How to Read the Word
Origen, a third-century Christian teacher in the Alexandrian school of Christian philosophy, was the first to systematically describe the act of reading and interpreting Scripture as well as the first to describe how the mind’s encounter with the Scriptures lifts the mind above itself. He identified the different levels of meaning (an exercise that was anathema to fundamentalists then as it is now) waiting to be experienced in the Scriptures.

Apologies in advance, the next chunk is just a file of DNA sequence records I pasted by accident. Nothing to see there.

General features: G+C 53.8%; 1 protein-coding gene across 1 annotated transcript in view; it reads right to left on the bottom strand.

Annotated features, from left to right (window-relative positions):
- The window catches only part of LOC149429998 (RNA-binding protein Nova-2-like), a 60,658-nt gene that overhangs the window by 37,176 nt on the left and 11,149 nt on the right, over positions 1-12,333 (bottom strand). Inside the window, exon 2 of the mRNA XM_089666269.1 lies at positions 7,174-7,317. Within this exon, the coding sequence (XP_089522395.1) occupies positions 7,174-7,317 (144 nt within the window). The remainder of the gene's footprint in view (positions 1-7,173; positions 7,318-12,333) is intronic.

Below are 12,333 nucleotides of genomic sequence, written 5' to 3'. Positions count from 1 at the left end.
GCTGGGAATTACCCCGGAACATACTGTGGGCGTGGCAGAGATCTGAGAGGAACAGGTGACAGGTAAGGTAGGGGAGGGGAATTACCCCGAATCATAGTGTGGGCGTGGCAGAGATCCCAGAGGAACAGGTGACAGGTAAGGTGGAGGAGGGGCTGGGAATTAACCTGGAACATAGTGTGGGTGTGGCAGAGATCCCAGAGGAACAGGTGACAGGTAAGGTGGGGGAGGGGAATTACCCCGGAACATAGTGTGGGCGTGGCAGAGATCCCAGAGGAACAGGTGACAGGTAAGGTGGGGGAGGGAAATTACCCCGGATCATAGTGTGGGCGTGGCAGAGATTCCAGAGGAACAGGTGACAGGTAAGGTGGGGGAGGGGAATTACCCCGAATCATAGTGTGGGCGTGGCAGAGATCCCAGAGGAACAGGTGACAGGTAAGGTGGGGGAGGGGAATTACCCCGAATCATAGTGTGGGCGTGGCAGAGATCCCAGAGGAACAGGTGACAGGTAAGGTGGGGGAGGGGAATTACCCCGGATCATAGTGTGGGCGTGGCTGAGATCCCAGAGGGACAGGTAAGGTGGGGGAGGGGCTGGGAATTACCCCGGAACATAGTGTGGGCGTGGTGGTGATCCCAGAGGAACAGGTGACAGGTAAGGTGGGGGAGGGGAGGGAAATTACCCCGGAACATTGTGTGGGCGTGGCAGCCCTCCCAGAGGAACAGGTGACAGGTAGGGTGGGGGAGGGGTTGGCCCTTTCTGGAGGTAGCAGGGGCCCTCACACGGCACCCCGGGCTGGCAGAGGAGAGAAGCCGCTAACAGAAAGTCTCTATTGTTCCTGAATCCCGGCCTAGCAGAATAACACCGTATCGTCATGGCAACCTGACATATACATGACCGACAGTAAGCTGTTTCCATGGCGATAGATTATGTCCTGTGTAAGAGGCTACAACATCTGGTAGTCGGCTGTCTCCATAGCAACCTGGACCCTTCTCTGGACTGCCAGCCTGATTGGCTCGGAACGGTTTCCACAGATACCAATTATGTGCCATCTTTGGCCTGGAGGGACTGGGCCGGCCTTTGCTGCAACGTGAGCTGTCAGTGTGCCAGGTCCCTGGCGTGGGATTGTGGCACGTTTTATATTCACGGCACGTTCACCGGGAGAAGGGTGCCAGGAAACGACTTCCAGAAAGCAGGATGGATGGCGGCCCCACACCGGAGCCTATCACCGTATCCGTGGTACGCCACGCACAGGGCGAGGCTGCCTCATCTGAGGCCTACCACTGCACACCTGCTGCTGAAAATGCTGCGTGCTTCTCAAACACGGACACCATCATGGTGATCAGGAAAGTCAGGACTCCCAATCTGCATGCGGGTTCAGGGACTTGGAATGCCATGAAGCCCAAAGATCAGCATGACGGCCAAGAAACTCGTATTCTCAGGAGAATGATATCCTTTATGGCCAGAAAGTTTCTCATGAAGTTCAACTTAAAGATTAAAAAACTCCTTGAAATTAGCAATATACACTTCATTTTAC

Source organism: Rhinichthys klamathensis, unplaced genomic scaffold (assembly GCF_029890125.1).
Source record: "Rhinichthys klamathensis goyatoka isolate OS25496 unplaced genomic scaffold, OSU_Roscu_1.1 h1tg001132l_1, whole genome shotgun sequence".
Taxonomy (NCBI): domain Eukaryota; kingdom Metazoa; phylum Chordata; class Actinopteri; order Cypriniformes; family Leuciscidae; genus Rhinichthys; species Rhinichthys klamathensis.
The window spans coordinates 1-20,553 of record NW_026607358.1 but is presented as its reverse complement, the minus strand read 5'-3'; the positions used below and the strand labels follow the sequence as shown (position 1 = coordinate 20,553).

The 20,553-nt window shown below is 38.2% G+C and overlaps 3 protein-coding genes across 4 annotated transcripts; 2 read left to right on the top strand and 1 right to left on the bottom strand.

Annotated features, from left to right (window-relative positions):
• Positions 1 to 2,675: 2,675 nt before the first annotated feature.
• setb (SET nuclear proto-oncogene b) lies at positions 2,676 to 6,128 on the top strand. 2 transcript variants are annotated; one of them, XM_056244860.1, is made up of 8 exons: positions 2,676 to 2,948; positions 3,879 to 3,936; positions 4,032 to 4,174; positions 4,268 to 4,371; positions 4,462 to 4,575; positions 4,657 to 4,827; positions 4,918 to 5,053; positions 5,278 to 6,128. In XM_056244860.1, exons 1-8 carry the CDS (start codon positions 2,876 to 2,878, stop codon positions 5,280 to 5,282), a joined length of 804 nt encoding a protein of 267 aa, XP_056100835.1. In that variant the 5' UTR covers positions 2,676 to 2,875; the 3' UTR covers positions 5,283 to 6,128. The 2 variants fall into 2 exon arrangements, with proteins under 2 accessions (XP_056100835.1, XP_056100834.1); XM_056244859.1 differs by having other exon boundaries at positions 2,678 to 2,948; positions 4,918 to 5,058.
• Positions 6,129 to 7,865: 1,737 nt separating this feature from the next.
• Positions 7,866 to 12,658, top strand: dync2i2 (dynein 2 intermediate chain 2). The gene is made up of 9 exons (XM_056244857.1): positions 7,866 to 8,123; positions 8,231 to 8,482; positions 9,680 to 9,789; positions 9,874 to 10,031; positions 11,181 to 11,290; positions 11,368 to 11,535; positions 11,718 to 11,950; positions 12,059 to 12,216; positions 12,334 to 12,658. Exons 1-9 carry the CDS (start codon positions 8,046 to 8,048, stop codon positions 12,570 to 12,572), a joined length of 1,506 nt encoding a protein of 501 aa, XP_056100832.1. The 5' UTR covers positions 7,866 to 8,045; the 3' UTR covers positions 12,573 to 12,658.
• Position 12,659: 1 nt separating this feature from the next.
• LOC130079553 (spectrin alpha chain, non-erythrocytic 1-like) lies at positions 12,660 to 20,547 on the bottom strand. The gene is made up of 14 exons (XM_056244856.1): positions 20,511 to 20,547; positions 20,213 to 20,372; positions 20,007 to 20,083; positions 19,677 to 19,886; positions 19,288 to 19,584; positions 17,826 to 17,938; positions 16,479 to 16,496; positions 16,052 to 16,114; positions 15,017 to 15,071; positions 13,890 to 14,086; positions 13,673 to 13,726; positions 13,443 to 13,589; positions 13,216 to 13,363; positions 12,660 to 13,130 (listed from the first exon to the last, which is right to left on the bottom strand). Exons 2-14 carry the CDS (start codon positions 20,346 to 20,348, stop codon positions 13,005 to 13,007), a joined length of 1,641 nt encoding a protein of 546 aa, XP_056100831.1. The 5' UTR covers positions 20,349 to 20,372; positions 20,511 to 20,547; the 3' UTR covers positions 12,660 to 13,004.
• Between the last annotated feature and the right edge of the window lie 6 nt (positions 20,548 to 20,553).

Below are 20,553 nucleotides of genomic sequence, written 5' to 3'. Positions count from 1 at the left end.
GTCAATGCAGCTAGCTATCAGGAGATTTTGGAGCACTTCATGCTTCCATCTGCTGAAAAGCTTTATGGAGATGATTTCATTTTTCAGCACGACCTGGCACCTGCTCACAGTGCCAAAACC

He saw the reading of Holy Scripture as a process of deepening consciousness and insight. The process begins with the literal meaning of the text, a meaning that requires both a sense of grammar and of history. But, beyond the “letter that killeth,” which goes no further than its surface meaning, Origen pushed on toward the level of moral meaning. This level is reached by seeing the stories and characters of Scripture as “types” or symbols that teach us lessons within the context of our personal or social circumstances. Then, Origen said, the “allegorical” or mystical meaning waits to be discovered as we are lifted above ourselves and absorbed into the Logos itself. A good example of how this process works can be seen by exploring the different levels of meaning in the Bible of the term “Jerusalem”: the word, the place, and the symbol. Jerusalem has a literal historical meaning. As the center of sacred presence and worship for three religions, it symbolizes the spiritual realities of the pilgrimage of our lives. As the “heavenly Jerusalem” it represents the goal of the spiritual journey.